Ericsson posted a first-quarter profit on Wednesday that swept past forecasts due to strong growth in North America and cost cuts, spurring the telecom equipment maker to boost its full-year outlook for the global networks market.
Its shares rose more than 3 percent to a four-year high.
Profit beat expectations for a fifth straight quarter, as the Swedish company slashes costs following an industry-wide downturn in the middle of the decade, and as a new cycle of network upgrades kicks in for next-generation 5G equipment.
The company counts Huawei as one of its main rivals and some analysts see potential benefits from Western suspicions of the Chinese group after Washington alleged its gear could be used by Beijing for spying.
Ericsson Chief Financial Officer Carl Mellander said the Huawei situation had not yet affected orders but acknowledged security concerns could play a role in customer decisions.
“We said earlier that we don’t see it in the order books, but generally speaking the competitiveness we now have in our radio portfolio, through all technology investment we have done, matters,” Mellander said,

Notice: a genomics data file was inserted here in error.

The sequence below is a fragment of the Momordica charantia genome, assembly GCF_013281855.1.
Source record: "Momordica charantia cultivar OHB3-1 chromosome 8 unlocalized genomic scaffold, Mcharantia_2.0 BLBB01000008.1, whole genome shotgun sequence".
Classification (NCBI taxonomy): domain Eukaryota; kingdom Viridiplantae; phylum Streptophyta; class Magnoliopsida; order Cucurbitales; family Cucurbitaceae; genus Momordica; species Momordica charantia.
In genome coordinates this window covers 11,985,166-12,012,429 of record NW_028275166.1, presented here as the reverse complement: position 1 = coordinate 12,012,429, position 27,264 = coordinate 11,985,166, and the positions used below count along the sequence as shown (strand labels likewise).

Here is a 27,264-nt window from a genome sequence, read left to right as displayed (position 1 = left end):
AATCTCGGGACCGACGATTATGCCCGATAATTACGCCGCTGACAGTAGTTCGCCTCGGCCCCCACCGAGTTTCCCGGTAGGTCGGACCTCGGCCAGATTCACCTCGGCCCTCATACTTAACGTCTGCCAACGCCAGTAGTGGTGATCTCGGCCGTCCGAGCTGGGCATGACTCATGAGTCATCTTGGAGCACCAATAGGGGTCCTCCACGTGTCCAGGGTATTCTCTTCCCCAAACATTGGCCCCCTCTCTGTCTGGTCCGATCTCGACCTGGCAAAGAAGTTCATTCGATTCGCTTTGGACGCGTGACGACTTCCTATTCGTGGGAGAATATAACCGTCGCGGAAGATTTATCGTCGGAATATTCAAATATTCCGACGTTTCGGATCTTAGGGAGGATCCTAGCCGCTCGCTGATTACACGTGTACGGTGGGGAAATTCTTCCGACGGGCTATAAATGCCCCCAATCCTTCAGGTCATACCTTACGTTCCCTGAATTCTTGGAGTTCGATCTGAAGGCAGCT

Huawei has rejected the allegations and launched a lawsuit against the U.S. government.
Excluding restructuring charges related to a revamp of its Business Support System unit and one-off items, the operating margin was 7.2 percent. The company has pledged to hit an underlying target of more than 10 percent in 2020.
Sales of 5G equipment in North America, the company’s biggest market, drove growth, while Europe lagged due partly to a lack of spectrum access, a poor investment climate, and uncertainties related to future vendor market access.
Ericsson said it now expects the Radio Access Network (RAN) equipment market to grow by 3 percent this year, up from a previous forecast for 2 percent growth.
Ericsson also warned that probes by the U.S. Securities and Exchange Commission (SEC) and Department of Justice (DOJ) could result in “material financial and other measures”.
It previously said it had initially received questions from U.S. authorities in March 2013. The company has not commented on media reports that U.S. authorities were investigating its business practices in Romania and China, but said in October it had dismissed 50 people due to the probe.
“We can see now that it is out of the question that we will come out of this with no consequences,” Mellander said. “How much and of which nature and when, we really cannot say.”
Ericsson swung to a quarterly operating profit of 4.9 billion crowns from a 312 million loss a year ago, well above a mean forecast for a 2.8 billion profit in a Reuters poll. Sales rose to 48.9 billion versus a forecast of 48.2 billion.